Lakrits: Sweden is the land of my childhood first love: black licorice. An acquired taste, to be sure, but I took to it immediately and never let it go–that was, until the salubrious Bertrand came into my life and wagged his finger at my wicked sugar habit. But a week in Stockholm warrants a week off the wagon. Sweet, salted, sweet and salted, I tried them all. My friend, and Stockholm denizen Ben Gorham recommended Lakrits Roden (http://www.lakritsroten.se/english/) in Soddermalm, the Brooklyn of Stockholm. But I found these chic Kolsvart packs at Urban Deli (another must for dining. Go for lunch, and bring your dog. http://www.urbandeli.org/nytorget/) and promptly threw a dozen packs on the checkout counter. To Bertrand’s disapproving look, I shot back, “They’re GIFTS!” Well, six bags made it back to recipients. It was a long flight home.
Everyone speaks English: More than not, we were addressed in the native tongue, which I got quite a kick out of, proud to be, well, recognized as a local. Bertrand and the kids also have a kind of Scandie vibe to their features, so it really wasn’t surprising. Each time, we quietly shrugged, “Do you speak English?” they were all too happy to accommodate. If only the same could be said about the French…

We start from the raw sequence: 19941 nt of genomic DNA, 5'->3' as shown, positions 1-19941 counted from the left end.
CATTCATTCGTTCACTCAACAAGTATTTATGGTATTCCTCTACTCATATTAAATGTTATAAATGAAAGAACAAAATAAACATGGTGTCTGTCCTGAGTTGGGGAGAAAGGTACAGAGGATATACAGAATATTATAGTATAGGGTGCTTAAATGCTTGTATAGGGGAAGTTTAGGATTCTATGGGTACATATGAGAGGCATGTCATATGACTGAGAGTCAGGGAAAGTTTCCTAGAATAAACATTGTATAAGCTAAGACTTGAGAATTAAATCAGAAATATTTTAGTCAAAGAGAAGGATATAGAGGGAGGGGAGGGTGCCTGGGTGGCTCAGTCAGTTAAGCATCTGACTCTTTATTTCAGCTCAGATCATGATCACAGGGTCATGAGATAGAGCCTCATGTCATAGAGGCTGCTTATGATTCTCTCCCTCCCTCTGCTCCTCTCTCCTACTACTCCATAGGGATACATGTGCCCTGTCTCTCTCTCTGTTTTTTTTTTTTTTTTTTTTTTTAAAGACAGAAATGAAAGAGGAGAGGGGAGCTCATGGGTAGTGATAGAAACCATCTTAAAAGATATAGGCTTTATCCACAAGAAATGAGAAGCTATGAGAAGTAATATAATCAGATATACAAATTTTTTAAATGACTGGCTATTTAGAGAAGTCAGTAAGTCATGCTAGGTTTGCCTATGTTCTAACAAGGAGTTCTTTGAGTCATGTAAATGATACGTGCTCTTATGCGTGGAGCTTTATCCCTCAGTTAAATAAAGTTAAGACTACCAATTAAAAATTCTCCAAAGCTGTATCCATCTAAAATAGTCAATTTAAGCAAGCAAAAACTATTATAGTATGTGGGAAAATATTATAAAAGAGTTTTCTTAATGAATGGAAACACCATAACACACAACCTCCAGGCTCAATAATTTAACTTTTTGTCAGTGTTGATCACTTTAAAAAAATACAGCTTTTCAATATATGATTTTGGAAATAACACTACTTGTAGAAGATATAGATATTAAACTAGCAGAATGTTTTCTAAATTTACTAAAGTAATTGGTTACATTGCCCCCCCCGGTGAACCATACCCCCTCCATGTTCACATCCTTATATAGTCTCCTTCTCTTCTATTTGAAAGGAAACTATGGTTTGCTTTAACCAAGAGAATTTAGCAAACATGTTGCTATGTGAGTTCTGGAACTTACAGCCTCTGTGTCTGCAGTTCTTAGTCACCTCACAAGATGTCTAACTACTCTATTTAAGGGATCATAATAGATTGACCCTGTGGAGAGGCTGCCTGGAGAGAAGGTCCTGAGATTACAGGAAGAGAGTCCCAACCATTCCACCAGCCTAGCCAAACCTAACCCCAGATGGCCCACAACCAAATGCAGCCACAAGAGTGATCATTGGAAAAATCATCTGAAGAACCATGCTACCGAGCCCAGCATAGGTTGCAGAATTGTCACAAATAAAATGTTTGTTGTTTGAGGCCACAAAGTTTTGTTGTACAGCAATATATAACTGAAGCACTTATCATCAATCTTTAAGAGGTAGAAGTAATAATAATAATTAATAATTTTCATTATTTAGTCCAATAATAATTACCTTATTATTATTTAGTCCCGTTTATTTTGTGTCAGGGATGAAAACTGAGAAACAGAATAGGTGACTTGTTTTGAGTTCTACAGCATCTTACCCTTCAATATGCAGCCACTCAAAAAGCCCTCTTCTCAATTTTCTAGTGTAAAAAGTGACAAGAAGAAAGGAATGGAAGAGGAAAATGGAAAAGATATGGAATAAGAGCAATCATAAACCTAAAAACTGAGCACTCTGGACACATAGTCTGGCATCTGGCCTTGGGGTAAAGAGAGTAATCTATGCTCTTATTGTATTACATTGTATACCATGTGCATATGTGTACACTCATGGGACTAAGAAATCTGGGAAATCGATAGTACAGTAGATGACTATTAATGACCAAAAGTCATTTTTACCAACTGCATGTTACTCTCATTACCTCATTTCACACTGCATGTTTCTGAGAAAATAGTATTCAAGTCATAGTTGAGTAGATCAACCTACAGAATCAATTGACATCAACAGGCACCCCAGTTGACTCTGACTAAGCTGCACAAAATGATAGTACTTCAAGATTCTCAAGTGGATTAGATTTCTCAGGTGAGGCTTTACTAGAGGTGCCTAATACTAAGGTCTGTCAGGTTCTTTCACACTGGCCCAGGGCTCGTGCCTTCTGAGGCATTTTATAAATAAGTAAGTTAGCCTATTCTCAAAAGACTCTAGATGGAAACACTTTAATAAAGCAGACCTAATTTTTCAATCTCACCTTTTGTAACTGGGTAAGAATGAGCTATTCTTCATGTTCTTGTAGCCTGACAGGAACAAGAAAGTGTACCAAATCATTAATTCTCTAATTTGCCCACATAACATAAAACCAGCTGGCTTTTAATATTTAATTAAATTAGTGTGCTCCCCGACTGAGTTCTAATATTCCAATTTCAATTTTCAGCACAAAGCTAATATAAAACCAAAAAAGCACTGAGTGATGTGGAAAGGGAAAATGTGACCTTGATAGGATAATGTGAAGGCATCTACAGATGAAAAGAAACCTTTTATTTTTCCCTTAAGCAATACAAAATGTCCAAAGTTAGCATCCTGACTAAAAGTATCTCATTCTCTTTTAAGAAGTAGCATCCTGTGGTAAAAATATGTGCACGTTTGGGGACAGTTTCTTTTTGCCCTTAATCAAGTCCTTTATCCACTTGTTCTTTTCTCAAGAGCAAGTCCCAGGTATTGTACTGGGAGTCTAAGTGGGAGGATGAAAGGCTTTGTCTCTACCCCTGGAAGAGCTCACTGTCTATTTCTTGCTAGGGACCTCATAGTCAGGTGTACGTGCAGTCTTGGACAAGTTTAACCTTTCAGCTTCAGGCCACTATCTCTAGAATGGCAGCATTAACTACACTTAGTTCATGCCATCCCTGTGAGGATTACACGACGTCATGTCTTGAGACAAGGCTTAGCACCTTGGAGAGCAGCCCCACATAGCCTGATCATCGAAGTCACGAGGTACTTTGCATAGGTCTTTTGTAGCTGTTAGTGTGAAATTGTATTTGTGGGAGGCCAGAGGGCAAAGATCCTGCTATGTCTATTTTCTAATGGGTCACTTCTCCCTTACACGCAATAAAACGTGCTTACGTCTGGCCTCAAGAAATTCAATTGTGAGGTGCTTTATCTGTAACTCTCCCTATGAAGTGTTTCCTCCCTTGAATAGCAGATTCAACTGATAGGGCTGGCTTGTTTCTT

It’s always sunny: Well, that’s a lie. We had our share of rain. How about, “It’s always light out”? The three-hour night kind of threw us at first (“Wait. It’s 11:30 already???), but the pale sky provided quite the gorgeous (and constant) backdrop.